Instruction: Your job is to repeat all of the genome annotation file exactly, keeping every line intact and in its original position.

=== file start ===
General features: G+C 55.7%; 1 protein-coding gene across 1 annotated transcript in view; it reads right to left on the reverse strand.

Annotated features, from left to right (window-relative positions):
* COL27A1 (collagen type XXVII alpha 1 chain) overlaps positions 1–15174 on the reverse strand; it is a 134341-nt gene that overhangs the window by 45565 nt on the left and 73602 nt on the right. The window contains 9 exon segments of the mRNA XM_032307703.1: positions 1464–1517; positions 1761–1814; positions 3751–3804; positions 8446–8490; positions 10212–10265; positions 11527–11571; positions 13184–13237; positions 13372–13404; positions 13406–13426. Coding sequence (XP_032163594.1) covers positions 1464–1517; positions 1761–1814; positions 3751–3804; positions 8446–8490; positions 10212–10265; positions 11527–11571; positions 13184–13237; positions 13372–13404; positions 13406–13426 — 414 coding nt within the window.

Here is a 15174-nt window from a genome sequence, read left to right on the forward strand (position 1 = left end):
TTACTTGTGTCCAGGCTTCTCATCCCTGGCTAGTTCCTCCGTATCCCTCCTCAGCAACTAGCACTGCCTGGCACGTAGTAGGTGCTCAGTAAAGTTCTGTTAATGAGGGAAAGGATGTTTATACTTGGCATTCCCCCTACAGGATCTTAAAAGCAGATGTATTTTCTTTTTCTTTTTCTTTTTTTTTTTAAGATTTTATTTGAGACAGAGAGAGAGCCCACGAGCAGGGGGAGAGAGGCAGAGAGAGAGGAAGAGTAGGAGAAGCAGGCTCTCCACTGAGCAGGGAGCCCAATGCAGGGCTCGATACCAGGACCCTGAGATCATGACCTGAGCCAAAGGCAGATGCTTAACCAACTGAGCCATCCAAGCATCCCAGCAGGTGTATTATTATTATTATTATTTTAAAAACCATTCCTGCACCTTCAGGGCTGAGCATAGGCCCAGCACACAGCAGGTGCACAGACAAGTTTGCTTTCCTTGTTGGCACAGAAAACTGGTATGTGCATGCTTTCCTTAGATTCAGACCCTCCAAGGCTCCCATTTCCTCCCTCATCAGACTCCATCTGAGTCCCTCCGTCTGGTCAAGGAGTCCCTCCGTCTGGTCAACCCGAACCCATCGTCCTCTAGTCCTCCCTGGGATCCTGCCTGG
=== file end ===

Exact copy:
General features: G+C 55.7%; 1 protein-coding gene across 1 annotated transcript in view; it reads right to left on the reverse strand.

Annotated features, from left to right (window-relative positions):
* COL27A1 (collagen type XXVII alpha 1 chain) overlaps positions 1–15174 on the reverse strand; it is a 134341-nt gene that overhangs the window by 45565 nt on the left and 73602 nt on the right. The window contains 9 exon segments of the mRNA XM_032307703.1: positions 1464–1517; positions 1761–1814; positions 3751–3804; positions 8446–8490; positions 10212–10265; positions 11527–11571; positions 13184–13237; positions 13372–13404; positions 13406–13426. Coding sequence (XP_032163594.1) covers positions 1464–1517; positions 1761–1814; positions 3751–3804; positions 8446–8490; positions 10212–10265; positions 11527–11571; positions 13184–13237; positions 13372–13404; positions 13406–13426 — 414 coding nt within the window.

Here is a 15174-nt window from a genome sequence, read left to right on the forward strand (position 1 = left end):
TTACTTGTGTCCAGGCTTCTCATCCCTGGCTAGTTCCTCCGTATCCCTCCTCAGCAACTAGCACTGCCTGGCACGTAGTAGGTGCTCAGTAAAGTTCTGTTAATGAGGGAAAGGATGTTTATACTTGGCATTCCCCCTACAGGATCTTAAAAGCAGATGTATTTTCTTTTTCTTTTTCTTTTTTTTTTTAAGATTTTATTTGAGACAGAGAGAGAGCCCACGAGCAGGGGGAGAGAGGCAGAGAGAGAGGAAGAGTAGGAGAAGCAGGCTCTCCACTGAGCAGGGAGCCCAATGCAGGGCTCGATACCAGGACCCTGAGATCATGACCTGAGCCAAAGGCAGATGCTTAACCAACTGAGCCATCCAAGCATCCCAGCAGGTGTATTATTATTATTATTATTTTAAAAACCATTCCTGCACCTTCAGGGCTGAGCATAGGCCCAGCACACAGCAGGTGCACAGACAAGTTTGCTTTCCTTGTTGGCACAGAAAACTGGTATGTGCATGCTTTCCTTAGATTCAGACCCTCCAAGGCTCCCATTTCCTCCCTCATCAGACTCCATCTGAGTCCCTCCGTCTGGTCAAGGAGTCCCTCCGTCTGGTCAACCCGAACCCATCGTCCTCTAGTCCTCCCTGGGATCCTGCCTGG